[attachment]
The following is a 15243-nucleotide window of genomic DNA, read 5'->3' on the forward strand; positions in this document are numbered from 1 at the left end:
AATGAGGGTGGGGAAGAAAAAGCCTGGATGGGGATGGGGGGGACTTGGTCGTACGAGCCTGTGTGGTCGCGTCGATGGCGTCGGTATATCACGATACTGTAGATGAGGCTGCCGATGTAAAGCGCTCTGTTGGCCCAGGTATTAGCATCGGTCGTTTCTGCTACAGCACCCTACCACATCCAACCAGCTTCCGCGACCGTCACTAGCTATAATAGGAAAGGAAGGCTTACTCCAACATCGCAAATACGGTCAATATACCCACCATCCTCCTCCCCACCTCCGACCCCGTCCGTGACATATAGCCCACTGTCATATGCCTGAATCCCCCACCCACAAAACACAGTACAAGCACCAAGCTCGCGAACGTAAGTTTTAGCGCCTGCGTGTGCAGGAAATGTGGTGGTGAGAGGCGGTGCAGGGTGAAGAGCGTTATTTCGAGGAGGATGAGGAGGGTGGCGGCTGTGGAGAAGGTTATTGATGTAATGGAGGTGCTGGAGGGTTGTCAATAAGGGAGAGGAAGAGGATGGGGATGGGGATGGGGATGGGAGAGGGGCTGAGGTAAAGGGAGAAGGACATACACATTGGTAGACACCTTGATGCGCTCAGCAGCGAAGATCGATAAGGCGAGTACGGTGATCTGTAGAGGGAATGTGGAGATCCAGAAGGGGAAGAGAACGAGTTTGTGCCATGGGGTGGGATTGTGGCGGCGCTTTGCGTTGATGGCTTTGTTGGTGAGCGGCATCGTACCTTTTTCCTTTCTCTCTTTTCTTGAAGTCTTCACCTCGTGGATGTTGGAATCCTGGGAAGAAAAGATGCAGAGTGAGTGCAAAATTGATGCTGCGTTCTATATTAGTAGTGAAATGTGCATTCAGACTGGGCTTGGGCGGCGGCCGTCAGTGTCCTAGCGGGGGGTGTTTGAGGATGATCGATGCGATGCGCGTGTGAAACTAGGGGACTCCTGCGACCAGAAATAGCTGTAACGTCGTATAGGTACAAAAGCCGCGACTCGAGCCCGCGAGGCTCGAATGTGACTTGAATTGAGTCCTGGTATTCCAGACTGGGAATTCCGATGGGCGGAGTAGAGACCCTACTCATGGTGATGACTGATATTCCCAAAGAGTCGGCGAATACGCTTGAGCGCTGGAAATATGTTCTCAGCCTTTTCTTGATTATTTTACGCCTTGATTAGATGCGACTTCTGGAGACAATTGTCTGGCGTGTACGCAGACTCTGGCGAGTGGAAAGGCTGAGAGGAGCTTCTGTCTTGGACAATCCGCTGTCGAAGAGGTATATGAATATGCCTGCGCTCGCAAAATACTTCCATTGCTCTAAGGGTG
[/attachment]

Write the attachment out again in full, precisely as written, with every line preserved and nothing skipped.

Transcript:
The following is a 15243-nucleotide window of genomic DNA, read 5'->3' on the forward strand; positions in this document are numbered from 1 at the left end:
AATGAGGGTGGGGAAGAAAAAGCCTGGATGGGGATGGGGGGGACTTGGTCGTACGAGCCTGTGTGGTCGCGTCGATGGCGTCGGTATATCACGATACTGTAGATGAGGCTGCCGATGTAAAGCGCTCTGTTGGCCCAGGTATTAGCATCGGTCGTTTCTGCTACAGCACCCTACCACATCCAACCAGCTTCCGCGACCGTCACTAGCTATAATAGGAAAGGAAGGCTTACTCCAACATCGCAAATACGGTCAATATACCCACCATCCTCCTCCCCACCTCCGACCCCGTCCGTGACATATAGCCCACTGTCATATGCCTGAATCCCCCACCCACAAAACACAGTACAAGCACCAAGCTCGCGAACGTAAGTTTTAGCGCCTGCGTGTGCAGGAAATGTGGTGGTGAGAGGCGGTGCAGGGTGAAGAGCGTTATTTCGAGGAGGATGAGGAGGGTGGCGGCTGTGGAGAAGGTTATTGATGTAATGGAGGTGCTGGAGGGTTGTCAATAAGGGAGAGGAAGAGGATGGGGATGGGGATGGGGATGGGAGAGGGGCTGAGGTAAAGGGAGAAGGACATACACATTGGTAGACACCTTGATGCGCTCAGCAGCGAAGATCGATAAGGCGAGTACGGTGATCTGTAGAGGGAATGTGGAGATCCAGAAGGGGAAGAGAACGAGTTTGTGCCATGGGGTGGGATTGTGGCGGCGCTTTGCGTTGATGGCTTTGTTGGTGAGCGGCATCGTACCTTTTTCCTTTCTCTCTTTTCTTGAAGTCTTCACCTCGTGGATGTTGGAATCCTGGGAAGAAAAGATGCAGAGTGAGTGCAAAATTGATGCTGCGTTCTATATTAGTAGTGAAATGTGCATTCAGACTGGGCTTGGGCGGCGGCCGTCAGTGTCCTAGCGGGGGGTGTTTGAGGATGATCGATGCGATGCGCGTGTGAAACTAGGGGACTCCTGCGACCAGAAATAGCTGTAACGTCGTATAGGTACAAAAGCCGCGACTCGAGCCCGCGAGGCTCGAATGTGACTTGAATTGAGTCCTGGTATTCCAGACTGGGAATTCCGATGGGCGGAGTAGAGACCCTACTCATGGTGATGACTGATATTCCCAAAGAGTCGGCGAATACGCTTGAGCGCTGGAAATATGTTCTCAGCCTTTTCTTGATTATTTTACGCCTTGATTAGATGCGACTTCTGGAGACAATTGTCTGGCGTGTACGCAGACTCTGGCGAGTGGAAAGGCTGAGAGGAGCTTCTGTCTTGGACAATCCGCTGTCGAAGAGGTATATGAATATGCCTGCGCTCGCAAAATACTTCCATTGCTCTAAGGGTG